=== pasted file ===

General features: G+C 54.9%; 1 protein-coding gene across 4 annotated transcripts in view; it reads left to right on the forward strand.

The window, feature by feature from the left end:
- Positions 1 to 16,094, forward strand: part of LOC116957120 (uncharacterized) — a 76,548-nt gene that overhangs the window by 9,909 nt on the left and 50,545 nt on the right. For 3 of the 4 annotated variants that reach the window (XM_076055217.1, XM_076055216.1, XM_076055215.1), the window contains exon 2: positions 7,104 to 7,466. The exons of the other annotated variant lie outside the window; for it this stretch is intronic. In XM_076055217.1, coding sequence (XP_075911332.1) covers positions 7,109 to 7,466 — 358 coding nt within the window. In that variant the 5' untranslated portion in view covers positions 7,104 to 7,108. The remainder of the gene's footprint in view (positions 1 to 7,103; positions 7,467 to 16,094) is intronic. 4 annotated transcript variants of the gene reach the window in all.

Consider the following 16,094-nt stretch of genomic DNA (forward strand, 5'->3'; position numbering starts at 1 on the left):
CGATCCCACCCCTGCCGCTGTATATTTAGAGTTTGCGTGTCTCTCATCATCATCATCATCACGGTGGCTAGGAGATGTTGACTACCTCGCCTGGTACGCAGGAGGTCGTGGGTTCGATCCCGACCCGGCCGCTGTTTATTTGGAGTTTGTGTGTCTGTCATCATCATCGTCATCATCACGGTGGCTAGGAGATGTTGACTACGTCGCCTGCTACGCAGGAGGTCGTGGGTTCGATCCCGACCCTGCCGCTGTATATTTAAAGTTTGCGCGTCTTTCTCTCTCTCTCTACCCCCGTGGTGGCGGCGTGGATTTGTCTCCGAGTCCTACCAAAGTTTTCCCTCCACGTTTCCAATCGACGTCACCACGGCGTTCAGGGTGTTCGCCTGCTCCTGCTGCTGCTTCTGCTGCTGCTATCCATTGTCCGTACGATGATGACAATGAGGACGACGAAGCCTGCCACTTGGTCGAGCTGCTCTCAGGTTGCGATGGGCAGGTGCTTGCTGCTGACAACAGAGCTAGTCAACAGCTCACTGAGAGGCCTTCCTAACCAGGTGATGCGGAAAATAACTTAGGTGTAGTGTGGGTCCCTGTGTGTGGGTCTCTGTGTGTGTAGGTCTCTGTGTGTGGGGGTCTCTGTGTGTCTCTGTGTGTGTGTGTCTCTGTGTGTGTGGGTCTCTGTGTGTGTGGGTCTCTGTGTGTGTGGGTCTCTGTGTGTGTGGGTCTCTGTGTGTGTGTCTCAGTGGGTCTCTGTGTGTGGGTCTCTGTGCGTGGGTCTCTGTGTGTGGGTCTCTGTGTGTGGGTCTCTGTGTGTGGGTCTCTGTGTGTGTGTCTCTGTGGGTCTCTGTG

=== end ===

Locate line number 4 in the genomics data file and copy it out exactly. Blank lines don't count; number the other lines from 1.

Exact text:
Consider the following 16,094-nt stretch of genomic DNA (forward strand, 5'->3'; position numbering starts at 1 on the left):